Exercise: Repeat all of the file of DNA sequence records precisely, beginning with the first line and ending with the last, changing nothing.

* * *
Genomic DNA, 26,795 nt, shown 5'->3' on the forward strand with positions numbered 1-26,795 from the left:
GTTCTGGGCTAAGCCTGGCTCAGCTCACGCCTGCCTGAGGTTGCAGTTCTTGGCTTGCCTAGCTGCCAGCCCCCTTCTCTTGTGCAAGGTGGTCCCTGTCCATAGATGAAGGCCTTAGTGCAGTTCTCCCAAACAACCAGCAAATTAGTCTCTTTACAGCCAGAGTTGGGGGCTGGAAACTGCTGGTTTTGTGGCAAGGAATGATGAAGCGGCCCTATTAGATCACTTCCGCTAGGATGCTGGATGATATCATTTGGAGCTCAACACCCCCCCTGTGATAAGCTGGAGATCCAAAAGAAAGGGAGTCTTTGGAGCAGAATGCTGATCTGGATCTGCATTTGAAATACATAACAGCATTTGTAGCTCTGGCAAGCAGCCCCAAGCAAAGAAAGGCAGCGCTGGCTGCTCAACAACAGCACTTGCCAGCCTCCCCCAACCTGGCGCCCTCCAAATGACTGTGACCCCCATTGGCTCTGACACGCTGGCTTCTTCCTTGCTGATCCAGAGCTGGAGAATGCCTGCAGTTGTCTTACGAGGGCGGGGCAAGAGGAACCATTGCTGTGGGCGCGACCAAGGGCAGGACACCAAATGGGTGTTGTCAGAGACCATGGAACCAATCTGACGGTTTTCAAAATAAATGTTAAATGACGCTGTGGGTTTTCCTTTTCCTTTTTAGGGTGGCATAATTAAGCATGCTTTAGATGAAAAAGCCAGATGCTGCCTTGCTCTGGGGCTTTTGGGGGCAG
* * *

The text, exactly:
Genomic DNA, 26,795 nt, shown 5'->3' on the forward strand with positions numbered 1-26,795 from the left:
GTTCTGGGCTAAGCCTGGCTCAGCTCACGCCTGCCTGAGGTTGCAGTTCTTGGCTTGCCTAGCTGCCAGCCCCCTTCTCTTGTGCAAGGTGGTCCCTGTCCATAGATGAAGGCCTTAGTGCAGTTCTCCCAAACAACCAGCAAATTAGTCTCTTTACAGCCAGAGTTGGGGGCTGGAAACTGCTGGTTTTGTGGCAAGGAATGATGAAGCGGCCCTATTAGATCACTTCCGCTAGGATGCTGGATGATATCATTTGGAGCTCAACACCCCCCCTGTGATAAGCTGGAGATCCAAAAGAAAGGGAGTCTTTGGAGCAGAATGCTGATCTGGATCTGCATTTGAAATACATAACAGCATTTGTAGCTCTGGCAAGCAGCCCCAAGCAAAGAAAGGCAGCGCTGGCTGCTCAACAACAGCACTTGCCAGCCTCCCCCAACCTGGCGCCCTCCAAATGACTGTGACCCCCATTGGCTCTGACACGCTGGCTTCTTCCTTGCTGATCCAGAGCTGGAGAATGCCTGCAGTTGTCTTACGAGGGCGGGGCAAGAGGAACCATTGCTGTGGGCGCGACCAAGGGCAGGACACCAAATGGGTGTTGTCAGAGACCATGGAACCAATCTGACGGTTTTCAAAATAAATGTTAAATGACGCTGTGGGTTTTCCTTTTCCTTTTTAGGGTGGCATAATTAAGCATGCTTTAGATGAAAAAGCCAGATGCTGCCTTGCTCTGGGGCTTTTGGGGGCAG